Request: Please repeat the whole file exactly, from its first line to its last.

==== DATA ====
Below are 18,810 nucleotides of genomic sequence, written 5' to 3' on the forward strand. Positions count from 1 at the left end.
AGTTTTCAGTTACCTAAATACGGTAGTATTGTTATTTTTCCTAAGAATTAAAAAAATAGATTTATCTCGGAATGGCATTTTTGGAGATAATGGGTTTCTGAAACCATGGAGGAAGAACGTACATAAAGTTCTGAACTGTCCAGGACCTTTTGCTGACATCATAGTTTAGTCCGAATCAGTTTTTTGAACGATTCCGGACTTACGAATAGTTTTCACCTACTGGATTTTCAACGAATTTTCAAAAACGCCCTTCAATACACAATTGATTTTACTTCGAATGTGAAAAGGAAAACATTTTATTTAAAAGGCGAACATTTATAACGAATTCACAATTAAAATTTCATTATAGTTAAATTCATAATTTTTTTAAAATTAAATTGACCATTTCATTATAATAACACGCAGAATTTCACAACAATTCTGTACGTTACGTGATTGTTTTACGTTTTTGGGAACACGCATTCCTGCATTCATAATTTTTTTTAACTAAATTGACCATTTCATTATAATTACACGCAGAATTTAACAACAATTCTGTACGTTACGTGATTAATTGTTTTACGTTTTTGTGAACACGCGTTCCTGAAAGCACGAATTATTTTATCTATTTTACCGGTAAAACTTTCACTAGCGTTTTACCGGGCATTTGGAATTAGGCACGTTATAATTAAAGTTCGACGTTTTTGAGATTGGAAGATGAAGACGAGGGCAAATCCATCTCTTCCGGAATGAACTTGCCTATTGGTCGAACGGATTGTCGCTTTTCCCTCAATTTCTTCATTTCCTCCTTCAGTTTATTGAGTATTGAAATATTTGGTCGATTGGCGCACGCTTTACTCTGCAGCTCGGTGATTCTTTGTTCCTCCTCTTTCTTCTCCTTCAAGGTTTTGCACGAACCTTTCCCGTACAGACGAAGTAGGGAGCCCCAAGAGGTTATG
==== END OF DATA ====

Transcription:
Below are 18,810 nucleotides of genomic sequence, written 5' to 3' on the forward strand. Positions count from 1 at the left end.
AGTTTTCAGTTACCTAAATACGGTAGTATTGTTATTTTTCCTAAGAATTAAAAAAATAGATTTATCTCGGAATGGCATTTTTGGAGATAATGGGTTTCTGAAACCATGGAGGAAGAACGTACATAAAGTTCTGAACTGTCCAGGACCTTTTGCTGACATCATAGTTTAGTCCGAATCAGTTTTTTGAACGATTCCGGACTTACGAATAGTTTTCACCTACTGGATTTTCAACGAATTTTCAAAAACGCCCTTCAATACACAATTGATTTTACTTCGAATGTGAAAAGGAAAACATTTTATTTAAAAGGCGAACATTTATAACGAATTCACAATTAAAATTTCATTATAGTTAAATTCATAATTTTTTTAAAATTAAATTGACCATTTCATTATAATAACACGCAGAATTTCACAACAATTCTGTACGTTACGTGATTGTTTTACGTTTTTGGGAACACGCATTCCTGCATTCATAATTTTTTTTAACTAAATTGACCATTTCATTATAATTACACGCAGAATTTAACAACAATTCTGTACGTTACGTGATTAATTGTTTTACGTTTTTGTGAACACGCGTTCCTGAAAGCACGAATTATTTTATCTATTTTACCGGTAAAACTTTCACTAGCGTTTTACCGGGCATTTGGAATTAGGCACGTTATAATTAAAGTTCGACGTTTTTGAGATTGGAAGATGAAGACGAGGGCAAATCCATCTCTTCCGGAATGAACTTGCCTATTGGTCGAACGGATTGTCGCTTTTCCCTCAATTTCTTCATTTCCTCCTTCAGTTTATTGAGTATTGAAATATTTGGTCGATTGGCGCACGCTTTACTCTGCAGCTCGGTGATTCTTTGTTCCTCCTCTTTCTTCTCCTTCAAGGTTTTGCACGAACCTTTCCCGTACAGACGAAGTAGGGAGCCCCAAGAGGTTATG